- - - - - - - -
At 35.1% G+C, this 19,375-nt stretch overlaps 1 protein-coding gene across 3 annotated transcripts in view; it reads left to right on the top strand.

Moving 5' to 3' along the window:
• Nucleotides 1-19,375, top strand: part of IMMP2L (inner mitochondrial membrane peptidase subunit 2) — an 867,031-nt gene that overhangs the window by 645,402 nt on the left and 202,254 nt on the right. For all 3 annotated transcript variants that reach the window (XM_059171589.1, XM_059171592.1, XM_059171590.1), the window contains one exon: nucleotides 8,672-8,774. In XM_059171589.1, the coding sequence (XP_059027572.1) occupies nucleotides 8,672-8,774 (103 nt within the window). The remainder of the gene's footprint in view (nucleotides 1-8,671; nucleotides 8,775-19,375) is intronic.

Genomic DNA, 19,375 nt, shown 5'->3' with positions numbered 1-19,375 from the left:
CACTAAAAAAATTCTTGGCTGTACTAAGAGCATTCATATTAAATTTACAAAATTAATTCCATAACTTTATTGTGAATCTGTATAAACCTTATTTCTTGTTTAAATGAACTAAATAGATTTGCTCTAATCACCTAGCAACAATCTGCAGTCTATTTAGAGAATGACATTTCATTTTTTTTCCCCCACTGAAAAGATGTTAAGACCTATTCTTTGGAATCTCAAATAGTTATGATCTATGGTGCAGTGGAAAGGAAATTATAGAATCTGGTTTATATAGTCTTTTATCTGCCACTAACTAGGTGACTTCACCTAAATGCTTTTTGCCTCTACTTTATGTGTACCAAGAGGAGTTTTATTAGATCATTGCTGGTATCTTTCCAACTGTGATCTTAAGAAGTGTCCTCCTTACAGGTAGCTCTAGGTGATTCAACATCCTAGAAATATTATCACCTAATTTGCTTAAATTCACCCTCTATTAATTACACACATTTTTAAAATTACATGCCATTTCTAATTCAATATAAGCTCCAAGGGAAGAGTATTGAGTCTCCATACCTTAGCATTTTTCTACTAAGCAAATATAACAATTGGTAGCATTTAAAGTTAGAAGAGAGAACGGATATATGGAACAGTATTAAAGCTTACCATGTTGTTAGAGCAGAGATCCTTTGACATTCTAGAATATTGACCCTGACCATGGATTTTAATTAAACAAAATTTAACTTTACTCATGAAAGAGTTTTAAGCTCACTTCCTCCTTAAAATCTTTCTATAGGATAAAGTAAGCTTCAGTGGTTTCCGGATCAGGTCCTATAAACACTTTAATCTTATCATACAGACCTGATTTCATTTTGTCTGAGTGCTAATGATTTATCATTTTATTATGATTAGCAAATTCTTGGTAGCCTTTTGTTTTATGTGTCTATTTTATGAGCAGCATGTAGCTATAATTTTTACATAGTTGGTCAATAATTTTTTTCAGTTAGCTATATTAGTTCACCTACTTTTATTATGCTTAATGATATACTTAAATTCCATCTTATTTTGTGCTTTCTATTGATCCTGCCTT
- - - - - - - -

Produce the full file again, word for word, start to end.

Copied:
At 35.1% G+C, this 19,375-nt stretch overlaps 1 protein-coding gene across 3 annotated transcripts in view; it reads left to right on the top strand.

Moving 5' to 3' along the window:
• Nucleotides 1-19,375, top strand: part of IMMP2L (inner mitochondrial membrane peptidase subunit 2) — an 867,031-nt gene that overhangs the window by 645,402 nt on the left and 202,254 nt on the right. For all 3 annotated transcript variants that reach the window (XM_059171589.1, XM_059171592.1, XM_059171590.1), the window contains one exon: nucleotides 8,672-8,774. In XM_059171589.1, the coding sequence (XP_059027572.1) occupies nucleotides 8,672-8,774 (103 nt within the window). The remainder of the gene's footprint in view (nucleotides 1-8,671; nucleotides 8,775-19,375) is intronic.

Genomic DNA, 19,375 nt, shown 5'->3' with positions numbered 1-19,375 from the left:
CACTAAAAAAATTCTTGGCTGTACTAAGAGCATTCATATTAAATTTACAAAATTAATTCCATAACTTTATTGTGAATCTGTATAAACCTTATTTCTTGTTTAAATGAACTAAATAGATTTGCTCTAATCACCTAGCAACAATCTGCAGTCTATTTAGAGAATGACATTTCATTTTTTTTCCCCCACTGAAAAGATGTTAAGACCTATTCTTTGGAATCTCAAATAGTTATGATCTATGGTGCAGTGGAAAGGAAATTATAGAATCTGGTTTATATAGTCTTTTATCTGCCACTAACTAGGTGACTTCACCTAAATGCTTTTTGCCTCTACTTTATGTGTACCAAGAGGAGTTTTATTAGATCATTGCTGGTATCTTTCCAACTGTGATCTTAAGAAGTGTCCTCCTTACAGGTAGCTCTAGGTGATTCAACATCCTAGAAATATTATCACCTAATTTGCTTAAATTCACCCTCTATTAATTACACACATTTTTAAAATTACATGCCATTTCTAATTCAATATAAGCTCCAAGGGAAGAGTATTGAGTCTCCATACCTTAGCATTTTTCTACTAAGCAAATATAACAATTGGTAGCATTTAAAGTTAGAAGAGAGAACGGATATATGGAACAGTATTAAAGCTTACCATGTTGTTAGAGCAGAGATCCTTTGACATTCTAGAATATTGACCCTGACCATGGATTTTAATTAAACAAAATTTAACTTTACTCATGAAAGAGTTTTAAGCTCACTTCCTCCTTAAAATCTTTCTATAGGATAAAGTAAGCTTCAGTGGTTTCCGGATCAGGTCCTATAAACACTTTAATCTTATCATACAGACCTGATTTCATTTTGTCTGAGTGCTAATGATTTATCATTTTATTATGATTAGCAAATTCTTGGTAGCCTTTTGTTTTATGTGTCTATTTTATGAGCAGCATGTAGCTATAATTTTTACATAGTTGGTCAATAATTTTTTTCAGTTAGCTATATTAGTTCACCTACTTTTATTATGCTTAATGATATACTTAAATTCCATCTTATTTTGTGCTTTCTATTGATCCTGCCTT